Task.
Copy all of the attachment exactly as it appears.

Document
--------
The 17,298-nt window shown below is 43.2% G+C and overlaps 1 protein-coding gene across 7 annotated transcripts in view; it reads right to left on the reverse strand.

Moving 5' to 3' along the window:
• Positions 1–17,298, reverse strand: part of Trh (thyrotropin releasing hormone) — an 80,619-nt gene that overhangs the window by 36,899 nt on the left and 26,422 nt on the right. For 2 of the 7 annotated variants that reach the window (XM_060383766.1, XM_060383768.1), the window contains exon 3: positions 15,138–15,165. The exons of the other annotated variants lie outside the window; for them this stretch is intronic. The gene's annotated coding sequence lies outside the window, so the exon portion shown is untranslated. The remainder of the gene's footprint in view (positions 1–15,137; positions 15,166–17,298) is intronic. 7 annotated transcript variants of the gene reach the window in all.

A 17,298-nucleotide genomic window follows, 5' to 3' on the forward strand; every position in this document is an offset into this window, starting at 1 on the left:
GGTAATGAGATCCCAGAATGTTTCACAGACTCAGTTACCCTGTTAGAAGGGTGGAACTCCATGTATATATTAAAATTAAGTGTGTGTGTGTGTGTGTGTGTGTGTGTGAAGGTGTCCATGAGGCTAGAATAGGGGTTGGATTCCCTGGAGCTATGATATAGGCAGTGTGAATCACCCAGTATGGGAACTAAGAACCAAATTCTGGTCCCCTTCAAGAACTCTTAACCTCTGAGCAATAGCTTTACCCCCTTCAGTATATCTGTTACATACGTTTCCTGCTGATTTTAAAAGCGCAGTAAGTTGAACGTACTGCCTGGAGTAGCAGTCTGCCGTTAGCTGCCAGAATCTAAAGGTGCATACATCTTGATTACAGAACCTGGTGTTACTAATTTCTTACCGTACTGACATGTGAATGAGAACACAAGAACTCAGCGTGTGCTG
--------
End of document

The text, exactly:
The 17,298-nt window shown below is 43.2% G+C and overlaps 1 protein-coding gene across 7 annotated transcripts in view; it reads right to left on the reverse strand.

Moving 5' to 3' along the window:
• Positions 1–17,298, reverse strand: part of Trh (thyrotropin releasing hormone) — an 80,619-nt gene that overhangs the window by 36,899 nt on the left and 26,422 nt on the right. For 2 of the 7 annotated variants that reach the window (XM_060383766.1, XM_060383768.1), the window contains exon 3: positions 15,138–15,165. The exons of the other annotated variants lie outside the window; for them this stretch is intronic. The gene's annotated coding sequence lies outside the window, so the exon portion shown is untranslated. The remainder of the gene's footprint in view (positions 1–15,137; positions 15,166–17,298) is intronic. 7 annotated transcript variants of the gene reach the window in all.

A 17,298-nucleotide genomic window follows, 5' to 3' on the forward strand; every position in this document is an offset into this window, starting at 1 on the left:
GGTAATGAGATCCCAGAATGTTTCACAGACTCAGTTACCCTGTTAGAAGGGTGGAACTCCATGTATATATTAAAATTAAGTGTGTGTGTGTGTGTGTGTGTGTGTGTGAAGGTGTCCATGAGGCTAGAATAGGGGTTGGATTCCCTGGAGCTATGATATAGGCAGTGTGAATCACCCAGTATGGGAACTAAGAACCAAATTCTGGTCCCCTTCAAGAACTCTTAACCTCTGAGCAATAGCTTTACCCCCTTCAGTATATCTGTTACATACGTTTCCTGCTGATTTTAAAAGCGCAGTAAGTTGAACGTACTGCCTGGAGTAGCAGTCTGCCGTTAGCTGCCAGAATCTAAAGGTGCATACATCTTGATTACAGAACCTGGTGTTACTAATTTCTTACCGTACTGACATGTGAATGAGAACACAAGAACTCAGCGTGTGCTG